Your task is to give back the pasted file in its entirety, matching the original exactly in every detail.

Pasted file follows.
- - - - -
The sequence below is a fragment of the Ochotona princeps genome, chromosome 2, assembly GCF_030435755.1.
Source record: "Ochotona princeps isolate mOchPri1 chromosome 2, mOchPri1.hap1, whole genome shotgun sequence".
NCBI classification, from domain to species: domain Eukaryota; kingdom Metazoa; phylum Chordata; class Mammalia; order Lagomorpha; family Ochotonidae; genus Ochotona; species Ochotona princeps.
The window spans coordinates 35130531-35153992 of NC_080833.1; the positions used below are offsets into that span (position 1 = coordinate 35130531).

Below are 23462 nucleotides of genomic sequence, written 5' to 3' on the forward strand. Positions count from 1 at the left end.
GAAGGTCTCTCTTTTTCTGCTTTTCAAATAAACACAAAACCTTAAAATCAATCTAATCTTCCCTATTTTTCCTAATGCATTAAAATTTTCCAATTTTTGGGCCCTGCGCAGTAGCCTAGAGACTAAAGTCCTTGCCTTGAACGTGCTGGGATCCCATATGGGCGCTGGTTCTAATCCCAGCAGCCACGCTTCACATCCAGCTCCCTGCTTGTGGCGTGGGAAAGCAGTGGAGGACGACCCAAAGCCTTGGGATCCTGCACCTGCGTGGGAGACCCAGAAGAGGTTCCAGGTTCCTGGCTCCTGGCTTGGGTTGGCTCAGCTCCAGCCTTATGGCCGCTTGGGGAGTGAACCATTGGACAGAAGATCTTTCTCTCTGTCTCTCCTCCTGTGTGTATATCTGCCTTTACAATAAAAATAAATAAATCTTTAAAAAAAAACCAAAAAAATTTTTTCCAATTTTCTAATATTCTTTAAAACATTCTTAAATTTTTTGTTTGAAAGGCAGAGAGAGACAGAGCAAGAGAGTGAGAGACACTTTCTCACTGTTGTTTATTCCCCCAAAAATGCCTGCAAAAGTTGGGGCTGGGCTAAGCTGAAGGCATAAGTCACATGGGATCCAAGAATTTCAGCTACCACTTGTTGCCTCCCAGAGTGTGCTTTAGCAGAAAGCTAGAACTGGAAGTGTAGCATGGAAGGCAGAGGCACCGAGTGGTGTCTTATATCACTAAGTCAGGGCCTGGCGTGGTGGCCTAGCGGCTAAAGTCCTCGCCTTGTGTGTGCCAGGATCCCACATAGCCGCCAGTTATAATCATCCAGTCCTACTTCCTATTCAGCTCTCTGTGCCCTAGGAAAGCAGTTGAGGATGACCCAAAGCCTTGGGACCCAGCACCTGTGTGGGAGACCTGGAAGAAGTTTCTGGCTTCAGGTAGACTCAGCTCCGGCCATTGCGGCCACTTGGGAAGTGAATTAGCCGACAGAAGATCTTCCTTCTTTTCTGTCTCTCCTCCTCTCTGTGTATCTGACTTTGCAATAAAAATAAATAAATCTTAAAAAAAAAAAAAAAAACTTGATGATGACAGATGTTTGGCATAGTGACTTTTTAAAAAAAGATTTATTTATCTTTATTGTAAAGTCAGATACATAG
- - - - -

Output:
The sequence below is a fragment of the Ochotona princeps genome, chromosome 2, assembly GCF_030435755.1.
Source record: "Ochotona princeps isolate mOchPri1 chromosome 2, mOchPri1.hap1, whole genome shotgun sequence".
NCBI classification, from domain to species: domain Eukaryota; kingdom Metazoa; phylum Chordata; class Mammalia; order Lagomorpha; family Ochotonidae; genus Ochotona; species Ochotona princeps.
The window spans coordinates 35130531-35153992 of NC_080833.1; the positions used below are offsets into that span (position 1 = coordinate 35130531).

Below are 23462 nucleotides of genomic sequence, written 5' to 3' on the forward strand. Positions count from 1 at the left end.
GAAGGTCTCTCTTTTTCTGCTTTTCAAATAAACACAAAACCTTAAAATCAATCTAATCTTCCCTATTTTTCCTAATGCATTAAAATTTTCCAATTTTTGGGCCCTGCGCAGTAGCCTAGAGACTAAAGTCCTTGCCTTGAACGTGCTGGGATCCCATATGGGCGCTGGTTCTAATCCCAGCAGCCACGCTTCACATCCAGCTCCCTGCTTGTGGCGTGGGAAAGCAGTGGAGGACGACCCAAAGCCTTGGGATCCTGCACCTGCGTGGGAGACCCAGAAGAGGTTCCAGGTTCCTGGCTCCTGGCTTGGGTTGGCTCAGCTCCAGCCTTATGGCCGCTTGGGGAGTGAACCATTGGACAGAAGATCTTTCTCTCTGTCTCTCCTCCTGTGTGTATATCTGCCTTTACAATAAAAATAAATAAATCTTTAAAAAAAAACCAAAAAAATTTTTTCCAATTTTCTAATATTCTTTAAAACATTCTTAAATTTTTTGTTTGAAAGGCAGAGAGAGACAGAGCAAGAGAGTGAGAGACACTTTCTCACTGTTGTTTATTCCCCCAAAAATGCCTGCAAAAGTTGGGGCTGGGCTAAGCTGAAGGCATAAGTCACATGGGATCCAAGAATTTCAGCTACCACTTGTTGCCTCCCAGAGTGTGCTTTAGCAGAAAGCTAGAACTGGAAGTGTAGCATGGAAGGCAGAGGCACCGAGTGGTGTCTTATATCACTAAGTCAGGGCCTGGCGTGGTGGCCTAGCGGCTAAAGTCCTCGCCTTGTGTGTGCCAGGATCCCACATAGCCGCCAGTTATAATCATCCAGTCCTACTTCCTATTCAGCTCTCTGTGCCCTAGGAAAGCAGTTGAGGATGACCCAAAGCCTTGGGACCCAGCACCTGTGTGGGAGACCTGGAAGAAGTTTCTGGCTTCAGGTAGACTCAGCTCCGGCCATTGCGGCCACTTGGGAAGTGAATTAGCCGACAGAAGATCTTCCTTCTTTTCTGTCTCTCCTCCTCTCTGTGTATCTGACTTTGCAATAAAAATAAATAAATCTTAAAAAAAAAAAAAAAAACTTGATGATGACAGATGTTTGGCATAGTGACTTTTTAAAAAAAGATTTATTTATCTTTATTGTAAAGTCAGATACATAG